By Kayla Anderson
The Regional Transportation Commission invited Sparks industrial businesses and the public to attend a 2050 Regional Transportation Plan (RTP) community meeting at Baldini’s Casino to discuss the future needs for roadways in the community on Thursday.
This was the soft kickoff to the Feb. 27 RTP Community Visioning Workshop and several more specific roundtables to follow between now and the fall to allow Reno/Sparks citizens many opportunities to give their input before the draft plan is finalized. The 2050 RTP is expected to be completed by May 2021.
The 2050 RTP is building upon the 2040 RTP that was approved in 2017, which addresses key issues such as mobility, connectivity, safety and traffic operations. Per federal regulations, a new plan is generally created every four years to forecast, recognize and adapt to the transportation changes and trends that the region is experiencing.
At the Feb. 26 meeting, three Sparks City Council members were in attendance and shared what they hoped to accomplish with the 2050 RTP.
“One of our biggest things is we hope to hear from the community what would they like to see as far as the bike lanes. Also, we’ve seen a lot of industrial change in the past few years and people are starting to use alternative modes of transportation, so we want to identify and adapt this plan to those needs,” says Sparks City Councilman Kristopher Dahir.
“It’s exciting to look forward to 2050. I notice some congestion of people going from Sun Valley and up north down to Sparks and I’d like to see what could be done to help alleviate those traffic issues,” fellow Sparks City Council member Donald Abbott says.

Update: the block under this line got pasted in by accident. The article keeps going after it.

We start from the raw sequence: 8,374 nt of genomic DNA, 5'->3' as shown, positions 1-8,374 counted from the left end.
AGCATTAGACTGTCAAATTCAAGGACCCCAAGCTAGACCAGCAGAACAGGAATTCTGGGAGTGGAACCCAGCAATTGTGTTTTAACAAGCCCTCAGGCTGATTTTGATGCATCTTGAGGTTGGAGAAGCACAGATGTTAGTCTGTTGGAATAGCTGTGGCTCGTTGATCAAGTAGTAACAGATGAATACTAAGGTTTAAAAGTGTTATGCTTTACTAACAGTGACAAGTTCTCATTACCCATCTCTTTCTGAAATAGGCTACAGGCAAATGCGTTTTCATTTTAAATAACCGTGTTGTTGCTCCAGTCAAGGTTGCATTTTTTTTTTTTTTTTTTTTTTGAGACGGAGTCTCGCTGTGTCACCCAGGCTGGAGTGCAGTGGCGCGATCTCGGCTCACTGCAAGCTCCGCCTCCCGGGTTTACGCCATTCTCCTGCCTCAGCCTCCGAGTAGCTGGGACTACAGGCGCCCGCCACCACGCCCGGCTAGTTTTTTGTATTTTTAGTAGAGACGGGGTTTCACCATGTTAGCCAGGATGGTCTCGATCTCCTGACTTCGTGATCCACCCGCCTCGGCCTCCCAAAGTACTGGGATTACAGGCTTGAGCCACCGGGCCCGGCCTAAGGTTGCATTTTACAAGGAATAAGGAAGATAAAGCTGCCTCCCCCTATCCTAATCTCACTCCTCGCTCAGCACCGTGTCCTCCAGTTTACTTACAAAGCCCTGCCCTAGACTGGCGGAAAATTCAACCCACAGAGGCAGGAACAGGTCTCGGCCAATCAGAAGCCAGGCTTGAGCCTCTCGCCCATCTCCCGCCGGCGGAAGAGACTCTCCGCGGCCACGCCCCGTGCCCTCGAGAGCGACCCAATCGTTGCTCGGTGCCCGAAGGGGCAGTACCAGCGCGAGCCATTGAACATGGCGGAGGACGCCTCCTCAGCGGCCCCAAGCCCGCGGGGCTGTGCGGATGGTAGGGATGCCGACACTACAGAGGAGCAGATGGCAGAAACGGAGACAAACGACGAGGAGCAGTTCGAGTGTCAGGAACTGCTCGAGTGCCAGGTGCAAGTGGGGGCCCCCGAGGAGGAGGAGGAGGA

“I want to know what we’re doing right and hear from local businesses on what they like and what could be improved upon,” Sparks City Councilman Paul Anderson adds.
RTC staff then shared a presentation which outlined the community outreach process for gathering data for the 2050 RTP, the other entities involved in the plan, and how they incorporate results from other studies that involve affordable house, mobility, and transportation needs in specific areas.
The RTP is constructed on four guiding principles, which include: 1) creating safe and healthy communities; 2) aiding economic development and diversification; 3) maintaining sustainability; and 4) increasing travel choices.
Some major Sparks projects that are currently in the 2040 RTP and are being worked on as funding becomes available include: widening Sparks Boulevard from Greg Street to Baring Boulevard to include more road lanes and multimodal improvements; adding sidewalks and bike lanes on Rock Boulevard; creating a Greg Street overlay from McCarran Boulevard to the railroad tracks; and various pavement preservation projects as well as bus stop improvements.
After the brief presentation, attendees were invited to look at various maps of the Sparks area and voice their concerns. Residents talked about how big trucks barreling along Rock Boulevard seem to hinder safety, how to best deal with flood mitigation in the industrial area, and issues with jaywalking and lack of sidewalks.
At the following day’s Community Visioning Workshop in Reno, RTC staff again shared the goals of the 2050 RTP with about 30 attendees present; those who couldn’t make it were able to watch it live streamed on Facebook.
The RTC encourages Sparks residents to look at the plans, attend one of the various workshops, and voice their needs or concerns on roadways related to issues such as safety, freight, bicycle/pedestrian needs, bus/park and ride locations, or anything else. This is your opportunity to let your voice be heard and help dictate the future of Sparks transportation and/or its roadway needs. The RTC wants as much feedback as possible and urges Reno/Sparks residents to take its interactive survey at RTP2050.metroquest.com.